In a commercial manner, “usb condom” is a security device for preventing data theft through universal serial bus (usb) interface, and is widely used by many smart phone owners to protect their valuable datas from “juice jacking”.
Since most of the smart phones on the market have been designed to employ the same port (usb) for charging the phone as data transfer, there is an opportunity to cheat a user in need of a re-charge to expose their smart phone’s data port. This “art of exploitation” is known as “juice jacking”!
Fortunately, it is easy for you to build your own usb condom to prevent accidental data exchange when your smart phone is plugged into a strange computer or a public charging station. The minuscule circuit described here minimizes the chances to steal your sensitive data or install malware on your smart phone/mobile device by isolating the data pins on any USB interface.
As seen in the circuit diagram below, the circuitry is very simple and the hardware is compact enough to fit inside a matchbox-sized enclosure. The circuit takes its input through the USB – A male jack (J1), and outputs the usb charging supply through the USB – A female jack (J2). The red lamp (LED1) is the “power-in” indicator. Rest of the components are crucial for successful operation of the usb condom, and all of these components have their own roles in this play.
Although usb specification allows plug and unplug usb devices while the computer or usb end device is in operation (plug ‘n’ play), during a hot connect (or disconnect) the inrush current from the usb port to the usb device can create harmful transients. In this circuit, that is why a schottky diode (D1) and an electrolytic capacitor (C1) is added to (slightly) improve the overall system stability.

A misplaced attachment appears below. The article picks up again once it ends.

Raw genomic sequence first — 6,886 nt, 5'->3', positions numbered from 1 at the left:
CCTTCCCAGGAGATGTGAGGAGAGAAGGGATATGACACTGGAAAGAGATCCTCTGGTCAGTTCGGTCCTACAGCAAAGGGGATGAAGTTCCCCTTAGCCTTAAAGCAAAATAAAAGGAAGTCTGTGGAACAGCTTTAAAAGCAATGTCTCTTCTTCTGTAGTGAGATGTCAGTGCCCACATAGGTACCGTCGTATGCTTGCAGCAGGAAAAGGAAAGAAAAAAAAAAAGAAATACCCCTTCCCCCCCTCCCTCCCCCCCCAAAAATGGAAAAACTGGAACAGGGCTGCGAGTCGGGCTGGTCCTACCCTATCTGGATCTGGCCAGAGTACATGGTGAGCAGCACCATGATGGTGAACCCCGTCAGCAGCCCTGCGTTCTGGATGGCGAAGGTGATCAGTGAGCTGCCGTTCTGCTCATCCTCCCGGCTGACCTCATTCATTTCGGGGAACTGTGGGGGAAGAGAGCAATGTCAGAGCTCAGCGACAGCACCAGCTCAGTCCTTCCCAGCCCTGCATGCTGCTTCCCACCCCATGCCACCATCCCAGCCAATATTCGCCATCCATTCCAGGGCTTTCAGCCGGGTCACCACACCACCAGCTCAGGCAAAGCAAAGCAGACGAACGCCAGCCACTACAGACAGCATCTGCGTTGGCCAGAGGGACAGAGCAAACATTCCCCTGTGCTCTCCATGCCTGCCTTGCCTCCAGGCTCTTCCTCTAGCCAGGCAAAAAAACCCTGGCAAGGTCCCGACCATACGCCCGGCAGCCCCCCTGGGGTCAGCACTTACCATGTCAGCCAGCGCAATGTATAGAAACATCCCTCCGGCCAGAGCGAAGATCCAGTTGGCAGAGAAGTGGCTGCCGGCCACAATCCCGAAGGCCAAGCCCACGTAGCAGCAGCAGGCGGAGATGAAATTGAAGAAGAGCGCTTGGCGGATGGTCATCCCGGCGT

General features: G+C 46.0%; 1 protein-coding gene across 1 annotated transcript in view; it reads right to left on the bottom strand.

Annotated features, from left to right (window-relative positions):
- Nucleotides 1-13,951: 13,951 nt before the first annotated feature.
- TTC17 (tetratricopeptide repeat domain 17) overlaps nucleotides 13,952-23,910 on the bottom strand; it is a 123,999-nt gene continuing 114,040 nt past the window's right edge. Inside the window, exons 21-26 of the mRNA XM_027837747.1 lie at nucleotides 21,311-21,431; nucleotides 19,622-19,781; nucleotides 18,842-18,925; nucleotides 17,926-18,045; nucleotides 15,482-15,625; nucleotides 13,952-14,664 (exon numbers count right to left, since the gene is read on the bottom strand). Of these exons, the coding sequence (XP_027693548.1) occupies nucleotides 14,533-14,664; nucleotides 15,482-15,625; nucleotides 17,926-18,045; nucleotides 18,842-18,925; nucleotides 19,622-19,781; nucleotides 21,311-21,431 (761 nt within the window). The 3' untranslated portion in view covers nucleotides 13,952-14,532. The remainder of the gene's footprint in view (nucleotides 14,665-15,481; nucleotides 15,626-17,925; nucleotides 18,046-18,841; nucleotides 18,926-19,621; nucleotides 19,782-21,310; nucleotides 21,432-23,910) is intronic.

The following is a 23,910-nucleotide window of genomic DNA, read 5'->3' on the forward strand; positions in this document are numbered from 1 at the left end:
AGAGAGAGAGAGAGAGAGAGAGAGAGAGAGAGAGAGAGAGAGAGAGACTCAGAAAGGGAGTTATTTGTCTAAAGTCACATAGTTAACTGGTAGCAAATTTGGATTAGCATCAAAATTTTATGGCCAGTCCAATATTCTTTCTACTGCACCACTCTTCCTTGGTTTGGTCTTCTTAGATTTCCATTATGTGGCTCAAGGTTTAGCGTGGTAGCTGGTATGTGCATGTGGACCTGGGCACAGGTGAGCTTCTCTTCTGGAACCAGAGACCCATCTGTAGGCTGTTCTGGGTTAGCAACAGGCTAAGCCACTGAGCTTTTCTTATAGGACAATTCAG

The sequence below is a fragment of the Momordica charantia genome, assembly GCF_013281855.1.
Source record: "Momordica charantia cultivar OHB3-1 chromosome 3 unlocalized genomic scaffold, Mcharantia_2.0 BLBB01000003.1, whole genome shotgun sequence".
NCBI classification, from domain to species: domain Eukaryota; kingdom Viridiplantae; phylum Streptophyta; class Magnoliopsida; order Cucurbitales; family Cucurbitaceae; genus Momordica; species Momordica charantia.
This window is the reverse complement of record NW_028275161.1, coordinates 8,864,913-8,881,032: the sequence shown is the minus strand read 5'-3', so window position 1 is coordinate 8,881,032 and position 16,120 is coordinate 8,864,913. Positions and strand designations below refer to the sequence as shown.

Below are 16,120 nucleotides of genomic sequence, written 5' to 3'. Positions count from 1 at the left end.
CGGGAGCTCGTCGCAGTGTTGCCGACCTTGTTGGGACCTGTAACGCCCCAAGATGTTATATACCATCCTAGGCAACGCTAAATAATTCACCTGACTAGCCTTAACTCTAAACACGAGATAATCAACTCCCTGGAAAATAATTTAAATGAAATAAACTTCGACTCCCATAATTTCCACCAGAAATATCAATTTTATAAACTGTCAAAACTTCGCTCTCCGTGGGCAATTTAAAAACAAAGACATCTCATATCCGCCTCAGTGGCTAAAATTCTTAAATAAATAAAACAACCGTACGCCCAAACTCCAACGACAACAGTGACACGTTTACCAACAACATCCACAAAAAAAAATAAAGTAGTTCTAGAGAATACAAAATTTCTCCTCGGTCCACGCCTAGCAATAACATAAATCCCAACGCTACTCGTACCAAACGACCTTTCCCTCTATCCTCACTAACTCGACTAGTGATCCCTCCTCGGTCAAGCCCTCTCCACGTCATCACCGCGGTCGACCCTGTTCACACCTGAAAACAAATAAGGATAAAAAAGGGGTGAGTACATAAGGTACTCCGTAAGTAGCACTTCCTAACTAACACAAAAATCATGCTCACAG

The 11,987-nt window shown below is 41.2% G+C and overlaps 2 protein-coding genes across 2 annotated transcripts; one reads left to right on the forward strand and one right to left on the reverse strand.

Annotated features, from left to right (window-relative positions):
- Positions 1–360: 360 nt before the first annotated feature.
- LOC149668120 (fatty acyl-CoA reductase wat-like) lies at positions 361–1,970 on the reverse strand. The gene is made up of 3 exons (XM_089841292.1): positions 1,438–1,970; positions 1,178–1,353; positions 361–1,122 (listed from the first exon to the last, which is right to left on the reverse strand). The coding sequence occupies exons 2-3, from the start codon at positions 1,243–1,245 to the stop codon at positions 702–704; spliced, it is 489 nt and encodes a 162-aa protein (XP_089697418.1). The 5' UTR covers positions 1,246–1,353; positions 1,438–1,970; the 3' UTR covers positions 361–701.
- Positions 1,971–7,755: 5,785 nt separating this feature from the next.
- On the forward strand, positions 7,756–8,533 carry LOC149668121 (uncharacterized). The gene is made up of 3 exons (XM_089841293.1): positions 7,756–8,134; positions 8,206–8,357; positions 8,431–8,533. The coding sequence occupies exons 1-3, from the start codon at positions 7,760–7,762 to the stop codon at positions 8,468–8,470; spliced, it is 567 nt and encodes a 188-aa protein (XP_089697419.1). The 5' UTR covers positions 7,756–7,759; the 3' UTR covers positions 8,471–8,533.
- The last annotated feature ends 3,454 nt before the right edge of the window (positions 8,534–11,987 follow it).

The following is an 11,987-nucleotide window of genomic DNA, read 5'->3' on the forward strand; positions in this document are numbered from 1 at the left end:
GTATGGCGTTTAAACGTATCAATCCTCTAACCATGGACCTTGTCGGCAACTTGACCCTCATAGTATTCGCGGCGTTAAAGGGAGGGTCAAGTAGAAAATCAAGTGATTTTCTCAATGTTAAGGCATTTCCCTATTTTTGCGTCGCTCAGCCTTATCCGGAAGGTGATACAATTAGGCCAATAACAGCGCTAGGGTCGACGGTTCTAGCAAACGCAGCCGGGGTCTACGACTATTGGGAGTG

Here, the usb condom is used to emulate a dedicated charging port (D+/D- lines are not used to carry data). Devoted chips such as TPS2540 from Texas Instruments can be used for this task because TPS2540 can handle both divider mode and BC1.2 mode. In practice, divider mode is used to charge Apple devices. BC1.2 mode is used to charge any BC1.2 mode device that can include Android phones, Blackberry phones, and other compliant devices. Inside the iPhone the charging circuit looks for a specific voltage on the D+ and D– lines to ensure that it can pull the full amount of current. If it does not see these voltages it only pulls 100 mA.
The iPhone charger puts 2 V on the D+ line and 2.7 V on the D– line (electrical signature). TPS2540 uses an auto detect feature that if an Apple device is not connected then the data lines are shorted together to provide maximum charge current for other smart phones. Since TPS2540 is not within the reach right now, another “cheap” trickery is used with the help of a resistor network (R2-R3-R4-R5) to implement the divider mode. You can find reference design diagram of TPS2540 – based usb charger at the end of this article (thanks to Texas Instruments)!
Note that, the landscape for usb charging can be complex. USB-connected smart phones do not follow one format and are subject to a variety of constraints. So, be prepared to do some experiments with the values of resistors in the resistor network (R2 → R5) in your final prototype. A quick reference table prepared after a little net-research on this subject is included here to help you to configure the resistor network for electrical signature in real-world applications. By default, jumper pads JP1 and JP2 are bridged and JP3 is opened. These jumper pads are added deliberately (and reserved) for possible enhancements in near-future.